Tesco, the world's third-largest retailer, has posted an annual profit of 3.128 billion pounds, a rise of 10% over last year. The British supermarket group plans to create 26,000 new jobs and over eight million square feet of new space.
REUTERS - Tesco, the world's No.3 retailer, showed its resilience to the economic downturn, posting a 10 percent rise in underlying annual profit to 3.128 billion pounds ($4.57 billion), a record for a British retailer.
The supermarket group, which employs 440,000 people in about 4,000 stores across 14 countries, also said on Tuesday it had made a good start to its 2009-10 year during which it planned to add 26,000 jobs and over 8 million square feet of new space.
Tesco's sales rose 15.1 percent to 59.4 billion pounds in the 53 weeks to end-February. Its dividend was raised 9.7 percent to 11.96 pence.
Analysts' median forecast was for Tesco to make profit before tax and one of items of 3.04 billion pounds, according to a Reuters Estimates poll of 19.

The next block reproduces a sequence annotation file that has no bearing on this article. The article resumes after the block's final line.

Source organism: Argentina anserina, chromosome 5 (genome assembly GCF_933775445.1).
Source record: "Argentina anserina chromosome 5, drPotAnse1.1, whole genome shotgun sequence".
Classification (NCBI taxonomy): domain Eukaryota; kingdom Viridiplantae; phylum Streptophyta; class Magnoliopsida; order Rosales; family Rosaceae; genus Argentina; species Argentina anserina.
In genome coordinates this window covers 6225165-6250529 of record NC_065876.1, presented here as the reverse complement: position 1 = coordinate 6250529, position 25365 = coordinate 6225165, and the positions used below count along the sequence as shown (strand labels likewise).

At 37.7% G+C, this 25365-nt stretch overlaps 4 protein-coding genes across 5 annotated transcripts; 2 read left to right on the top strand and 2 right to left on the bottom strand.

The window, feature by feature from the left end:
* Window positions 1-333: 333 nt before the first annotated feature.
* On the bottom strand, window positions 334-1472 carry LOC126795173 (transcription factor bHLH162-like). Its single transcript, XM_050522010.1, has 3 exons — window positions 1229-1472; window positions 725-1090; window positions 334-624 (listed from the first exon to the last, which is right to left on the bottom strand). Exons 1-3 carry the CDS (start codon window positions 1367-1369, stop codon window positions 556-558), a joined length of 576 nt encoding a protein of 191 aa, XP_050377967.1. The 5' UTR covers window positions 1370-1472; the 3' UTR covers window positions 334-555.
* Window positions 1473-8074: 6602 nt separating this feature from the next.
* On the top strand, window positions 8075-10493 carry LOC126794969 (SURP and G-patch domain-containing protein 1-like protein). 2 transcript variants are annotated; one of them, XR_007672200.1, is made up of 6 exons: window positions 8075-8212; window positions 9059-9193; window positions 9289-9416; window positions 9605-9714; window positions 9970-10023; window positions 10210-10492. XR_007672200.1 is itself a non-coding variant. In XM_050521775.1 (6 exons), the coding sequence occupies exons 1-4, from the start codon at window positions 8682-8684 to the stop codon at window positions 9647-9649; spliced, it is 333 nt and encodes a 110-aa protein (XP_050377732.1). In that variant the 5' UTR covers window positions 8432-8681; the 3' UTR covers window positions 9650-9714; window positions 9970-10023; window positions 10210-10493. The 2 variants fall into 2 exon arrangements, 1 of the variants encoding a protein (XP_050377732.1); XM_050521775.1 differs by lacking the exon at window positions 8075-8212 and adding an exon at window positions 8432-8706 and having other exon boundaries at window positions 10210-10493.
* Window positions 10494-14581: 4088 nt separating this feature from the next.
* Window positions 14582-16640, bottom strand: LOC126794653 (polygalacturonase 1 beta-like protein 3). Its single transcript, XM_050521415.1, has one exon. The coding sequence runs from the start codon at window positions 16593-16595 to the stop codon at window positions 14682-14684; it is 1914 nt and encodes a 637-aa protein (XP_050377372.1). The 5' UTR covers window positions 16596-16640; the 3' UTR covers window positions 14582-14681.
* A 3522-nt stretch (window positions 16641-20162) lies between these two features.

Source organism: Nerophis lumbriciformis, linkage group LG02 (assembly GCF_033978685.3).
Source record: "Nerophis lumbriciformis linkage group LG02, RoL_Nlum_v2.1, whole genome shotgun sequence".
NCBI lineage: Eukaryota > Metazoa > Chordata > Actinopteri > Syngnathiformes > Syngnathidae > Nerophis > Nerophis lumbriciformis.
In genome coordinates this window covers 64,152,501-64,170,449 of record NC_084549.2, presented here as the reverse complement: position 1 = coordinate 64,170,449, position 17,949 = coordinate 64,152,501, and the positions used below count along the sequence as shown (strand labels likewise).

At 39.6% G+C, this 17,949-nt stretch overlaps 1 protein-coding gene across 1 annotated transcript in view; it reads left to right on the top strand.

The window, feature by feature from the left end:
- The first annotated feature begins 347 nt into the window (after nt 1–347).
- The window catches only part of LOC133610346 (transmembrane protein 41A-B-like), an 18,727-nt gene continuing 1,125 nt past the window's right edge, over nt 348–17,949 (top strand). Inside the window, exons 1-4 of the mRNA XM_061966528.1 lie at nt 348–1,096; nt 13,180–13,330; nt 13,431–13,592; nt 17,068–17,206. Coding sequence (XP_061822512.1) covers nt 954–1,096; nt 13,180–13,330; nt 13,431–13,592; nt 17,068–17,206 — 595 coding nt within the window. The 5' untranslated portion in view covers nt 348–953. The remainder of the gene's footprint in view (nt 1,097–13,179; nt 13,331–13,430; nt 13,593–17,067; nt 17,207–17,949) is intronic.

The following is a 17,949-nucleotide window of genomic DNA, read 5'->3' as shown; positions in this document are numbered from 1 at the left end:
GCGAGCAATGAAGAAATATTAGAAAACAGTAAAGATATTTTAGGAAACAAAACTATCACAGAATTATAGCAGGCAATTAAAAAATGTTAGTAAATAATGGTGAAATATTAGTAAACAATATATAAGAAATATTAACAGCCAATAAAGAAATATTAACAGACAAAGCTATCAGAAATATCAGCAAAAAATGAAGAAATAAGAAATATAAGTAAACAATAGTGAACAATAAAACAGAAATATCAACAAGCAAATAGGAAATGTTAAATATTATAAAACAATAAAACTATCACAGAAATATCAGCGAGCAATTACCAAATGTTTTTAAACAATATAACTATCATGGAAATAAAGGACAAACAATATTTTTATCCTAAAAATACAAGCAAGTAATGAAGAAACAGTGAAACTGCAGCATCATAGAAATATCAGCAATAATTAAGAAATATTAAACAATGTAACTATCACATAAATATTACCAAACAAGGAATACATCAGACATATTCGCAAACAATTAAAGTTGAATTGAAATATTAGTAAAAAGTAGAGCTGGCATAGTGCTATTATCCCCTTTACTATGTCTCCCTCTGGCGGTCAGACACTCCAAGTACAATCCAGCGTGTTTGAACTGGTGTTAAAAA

"Across the group we have made a good start to the new financial year with total (group) sales up by 9.2 percent in the first six weeks, and 12.0 percent excluding petrol," the company said in a statement.
"UK like-for-like sales growth, excluding petrol, was 3.4 percent in the first six weeks. On a VAT-adjusted basis, growth was higher, at 4.4 percent."
Tesco said it planned to cut capital expenditure to around 3.5 billion pounds this year.
Tesco shares have performed in line with the DJ Stoxx European Retail Index over the past year, but trade at a discount as a multiple of forecast earnings to rivals such as J Sainsbury and Morrison on concerns it is losing UK market share.
Sainsbury posted a 6.2 percent rise in underlying sales for the 11 weeks to March 21, but Tesco says its growth is being curbed by shoppers swapping to its cheaper discount brand range.
Net debt jumped to 9.6 billion pounds to pay for an acquisition in South Korea and a deal to buy Royal bank of Scotland out of the a financial services joint venture.
Tesco said its fledgling U.S. business made a trading loss of 123 million pounds on a constant currency basis, worse than its guidance. Chief executive Terry Leahy said he remained "absolutely" committed to the U.S. business although it was impossible to say when it would break even.
Date created : 2009-04-21